One of the opportunities I have as Assistant Director of Certification for Ecclesial Ministry and Service at the United States Conference of Catholic Bishops (USCCB), is to record video reflections on the readings of the Scriptures proclaimed at daily Mass. I do so as part of larger group of colleagues at the Conference, along with lay and ordained leaders from around the country. I am grateful for the opportunity to reflect on the meaning of the readings for the life of faith today and to share them here, along with the written text of the reflections. To view these video reflections for past and upcoming celebrations of the Eucharist, visit the USCCB website.
In his 2015 encyclical Laudato Si’, Pope Francis interprets today’s first reading from the book of Genesis from the perspective of humanity’s relationship to God, to one another and to the earth, all damaged by the sinfulness that is an inextricable part of fallen human nature. The Pope writes:
“The creation accounts in the book of Genesis contain, in their own symbolic and narrative language, profound teachings about human existence and its historical reality. They suggest that human life is grounded in three fundamental and closely intertwined relationships: with God, with our neighbour and with the earth itself. According to the Bible, these three vital relationships have been broken, both outwardly and within us. This rupture is sin. The harmony between the Creator, humanity and creation as a whole was disrupted by our presuming to take the place of God and refusing to acknowledge our creaturely limitations. This in turn distorted our mandate to “have dominion” over the earth, to “till it and keep it”. As a result, the originally harmonious relationship between human beings and nature became conflictual.”
In contrast to the circumstances of disrupted and broken relationships which human sinfulness causes, the Gospel according to Mark presents Jesus in a very different way of relating to persons and creation.
When Jesus encounters the crowd of people who have come to hear him teach, and are then very hungry in the hot desert, he doesn’t blame his disciples or the crowd for their hunger, like Eve and Adam pass the blame for their actions in the Genesis story. He doesn’t berate the crowd for being unprepared for their needs.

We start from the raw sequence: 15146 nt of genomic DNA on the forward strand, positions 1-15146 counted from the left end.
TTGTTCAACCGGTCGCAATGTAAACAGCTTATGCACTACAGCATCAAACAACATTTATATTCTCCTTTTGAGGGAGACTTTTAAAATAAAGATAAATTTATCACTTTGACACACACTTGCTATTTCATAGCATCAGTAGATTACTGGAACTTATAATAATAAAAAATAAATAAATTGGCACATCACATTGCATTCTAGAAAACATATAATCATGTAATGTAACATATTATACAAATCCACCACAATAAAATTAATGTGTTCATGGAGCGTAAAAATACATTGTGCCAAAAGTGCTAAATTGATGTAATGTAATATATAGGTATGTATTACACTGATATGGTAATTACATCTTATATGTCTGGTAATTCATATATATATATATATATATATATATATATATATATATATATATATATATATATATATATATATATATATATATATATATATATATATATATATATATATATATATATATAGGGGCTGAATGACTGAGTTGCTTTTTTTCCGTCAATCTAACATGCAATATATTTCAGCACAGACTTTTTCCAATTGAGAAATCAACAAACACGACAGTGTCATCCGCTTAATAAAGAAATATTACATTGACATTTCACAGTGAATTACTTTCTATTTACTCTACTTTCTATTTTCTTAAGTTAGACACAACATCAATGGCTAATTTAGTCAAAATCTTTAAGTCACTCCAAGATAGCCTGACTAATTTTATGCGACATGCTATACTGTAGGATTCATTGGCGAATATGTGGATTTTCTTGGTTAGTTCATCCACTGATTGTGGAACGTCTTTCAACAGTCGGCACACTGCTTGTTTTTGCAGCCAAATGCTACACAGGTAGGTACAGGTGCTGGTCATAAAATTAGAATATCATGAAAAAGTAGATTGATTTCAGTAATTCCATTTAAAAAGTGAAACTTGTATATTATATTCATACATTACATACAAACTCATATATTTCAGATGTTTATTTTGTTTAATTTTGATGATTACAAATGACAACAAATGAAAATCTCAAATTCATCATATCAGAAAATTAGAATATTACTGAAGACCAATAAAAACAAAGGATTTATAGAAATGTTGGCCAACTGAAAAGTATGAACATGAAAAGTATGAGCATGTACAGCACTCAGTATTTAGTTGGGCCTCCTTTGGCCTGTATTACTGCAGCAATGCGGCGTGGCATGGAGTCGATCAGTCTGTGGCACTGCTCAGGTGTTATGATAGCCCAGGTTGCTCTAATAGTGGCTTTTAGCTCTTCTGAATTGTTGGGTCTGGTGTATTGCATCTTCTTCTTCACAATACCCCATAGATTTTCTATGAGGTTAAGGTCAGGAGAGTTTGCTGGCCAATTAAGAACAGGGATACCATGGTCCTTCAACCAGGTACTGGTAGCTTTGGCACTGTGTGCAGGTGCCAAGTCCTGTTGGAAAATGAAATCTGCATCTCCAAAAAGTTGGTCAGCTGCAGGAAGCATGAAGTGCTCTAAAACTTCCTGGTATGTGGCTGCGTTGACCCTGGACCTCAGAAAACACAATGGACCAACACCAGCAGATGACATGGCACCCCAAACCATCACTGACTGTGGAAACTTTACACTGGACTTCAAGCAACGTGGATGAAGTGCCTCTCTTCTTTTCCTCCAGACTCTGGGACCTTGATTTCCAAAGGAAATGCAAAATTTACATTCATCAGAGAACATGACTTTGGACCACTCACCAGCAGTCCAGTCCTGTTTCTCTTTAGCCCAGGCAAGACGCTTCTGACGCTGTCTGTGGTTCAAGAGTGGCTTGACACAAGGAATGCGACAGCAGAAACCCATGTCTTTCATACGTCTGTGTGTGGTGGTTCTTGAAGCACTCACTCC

Instead his heart is moved with pity. He loves the people.
However, his disciples, who just a few chapters earlier in the story saw him feed an even larger crowd seem to have forgotten this already, are thinking in terms of ‘things’ they can use or do to solve a problem, namely find another place where the people can be fed.
Jesus however gives thanks to God for the few loaves of bread and fish they have, takes them, gives thanks, breaks the loaves and shares them, together with the fish. “He thanked, he took, he broke, and he gave” – these are all verbs we hear in the story of the Last Supper and in the Eucharistic Prayer at Mass. They show how Jesus relates to creation as God’s gift – understanding that the fruits of creation are there to be shared with all. And so he is able to work a wonderous deed – a miraculous feeding of all!
The Pope says as much about Jesus’ relationship to creation in Laudato Si. To quote the Holy Father again:
“Jesus took up the biblical faith in God the Creator, emphasizing a fundamental truth: God is Father…. The Lord was able to invite others to be attentive to the beauty that there is in the world because he himself was in constant touch with nature, lending it an attention full of fondness and wonder…. Jesus lived in full harmony with creation, and others were amazed.”
As we hear the words of thanks in the psalm for God’s refuge and protection provided freely in every age, let us be mindful of our personal and social failure to care for the created world as a gift and our sinfulness in placing power and things over the call to love and care for people as Jesus did. And let us pray as the psalmist did, for wisdom of heart to turn away from those sins and towards the maker of all who calls us back to right relationship.
God give you peace!